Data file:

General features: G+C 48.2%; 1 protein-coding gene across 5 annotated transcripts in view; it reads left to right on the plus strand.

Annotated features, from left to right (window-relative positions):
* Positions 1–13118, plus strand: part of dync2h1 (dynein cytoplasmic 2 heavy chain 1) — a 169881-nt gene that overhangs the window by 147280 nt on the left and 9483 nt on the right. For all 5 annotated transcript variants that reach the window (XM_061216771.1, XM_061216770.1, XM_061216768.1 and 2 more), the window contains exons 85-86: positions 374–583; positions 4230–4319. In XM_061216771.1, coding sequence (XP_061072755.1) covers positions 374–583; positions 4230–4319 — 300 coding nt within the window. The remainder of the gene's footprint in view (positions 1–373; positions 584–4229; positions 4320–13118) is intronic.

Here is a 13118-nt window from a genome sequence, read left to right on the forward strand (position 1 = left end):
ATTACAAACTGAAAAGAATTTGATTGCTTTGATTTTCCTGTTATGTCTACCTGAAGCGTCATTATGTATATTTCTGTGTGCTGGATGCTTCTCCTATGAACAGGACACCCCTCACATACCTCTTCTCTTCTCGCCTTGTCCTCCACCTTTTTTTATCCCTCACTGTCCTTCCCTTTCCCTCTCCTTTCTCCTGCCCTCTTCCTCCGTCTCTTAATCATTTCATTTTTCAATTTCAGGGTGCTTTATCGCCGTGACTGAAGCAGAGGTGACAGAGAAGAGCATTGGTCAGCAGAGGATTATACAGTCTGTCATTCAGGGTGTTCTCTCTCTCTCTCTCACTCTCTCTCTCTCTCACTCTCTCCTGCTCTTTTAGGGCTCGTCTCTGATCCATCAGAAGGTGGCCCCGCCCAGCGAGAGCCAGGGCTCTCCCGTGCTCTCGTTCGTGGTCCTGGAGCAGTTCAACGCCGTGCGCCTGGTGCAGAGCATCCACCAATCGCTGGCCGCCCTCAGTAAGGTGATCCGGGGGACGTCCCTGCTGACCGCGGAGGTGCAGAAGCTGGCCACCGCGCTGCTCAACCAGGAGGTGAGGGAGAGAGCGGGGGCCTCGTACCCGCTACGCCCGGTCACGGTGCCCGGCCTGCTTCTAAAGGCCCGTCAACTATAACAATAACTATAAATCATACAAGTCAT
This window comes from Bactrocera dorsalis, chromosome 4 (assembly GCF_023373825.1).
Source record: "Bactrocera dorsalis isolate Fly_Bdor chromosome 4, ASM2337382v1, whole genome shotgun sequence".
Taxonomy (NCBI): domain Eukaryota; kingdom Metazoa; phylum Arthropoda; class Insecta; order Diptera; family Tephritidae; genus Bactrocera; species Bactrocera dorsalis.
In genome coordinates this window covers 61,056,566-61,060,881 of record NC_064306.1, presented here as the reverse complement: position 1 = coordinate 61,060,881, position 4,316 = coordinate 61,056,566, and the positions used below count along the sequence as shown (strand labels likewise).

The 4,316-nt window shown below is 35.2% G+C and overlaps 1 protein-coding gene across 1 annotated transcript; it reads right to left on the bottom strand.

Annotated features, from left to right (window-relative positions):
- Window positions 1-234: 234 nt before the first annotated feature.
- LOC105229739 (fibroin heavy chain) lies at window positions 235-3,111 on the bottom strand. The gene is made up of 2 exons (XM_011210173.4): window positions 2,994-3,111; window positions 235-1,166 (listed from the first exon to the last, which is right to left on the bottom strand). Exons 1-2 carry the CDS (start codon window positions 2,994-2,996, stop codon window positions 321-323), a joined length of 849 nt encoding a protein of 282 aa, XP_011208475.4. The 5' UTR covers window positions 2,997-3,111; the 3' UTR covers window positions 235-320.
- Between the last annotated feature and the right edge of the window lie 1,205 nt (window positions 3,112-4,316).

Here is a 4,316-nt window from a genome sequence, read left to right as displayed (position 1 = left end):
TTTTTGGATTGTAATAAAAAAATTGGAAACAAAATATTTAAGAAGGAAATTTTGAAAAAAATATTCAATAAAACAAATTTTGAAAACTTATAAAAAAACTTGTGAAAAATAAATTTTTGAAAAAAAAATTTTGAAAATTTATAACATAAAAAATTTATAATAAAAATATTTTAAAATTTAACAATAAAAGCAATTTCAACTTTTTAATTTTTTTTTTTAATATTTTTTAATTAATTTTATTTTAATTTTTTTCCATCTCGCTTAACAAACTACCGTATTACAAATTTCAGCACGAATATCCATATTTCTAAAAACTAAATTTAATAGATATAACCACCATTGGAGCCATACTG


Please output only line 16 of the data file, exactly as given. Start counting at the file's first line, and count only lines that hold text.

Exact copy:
TTTTTGGATTGTAATAAAAAAATTGGAAACAAAATATTTAAGAAGGAAATTTTGAAAAAAATATTCAATAAAACAAATTTTGAAAACTTATAAAAAAACTTGTGAAAAATAAATTTTTGAAAAAAAAATTTTGAAAATTTATAACATAAAAAATTTATAATAAAAATATTTTAAAATTTAACAATAAAAGCAATTTCAACTTTTTAATTTTTTTTTTTAATATTTTTTAATTAATTTTATTTTAATTTTTTTCCATCTCGCTTAACAAACTACCGTATTACAAATTTCAGCACGAATATCCATATTTCTAAAAACTAAATTTAATAGATATAACCACCATTGGAGCCATACTG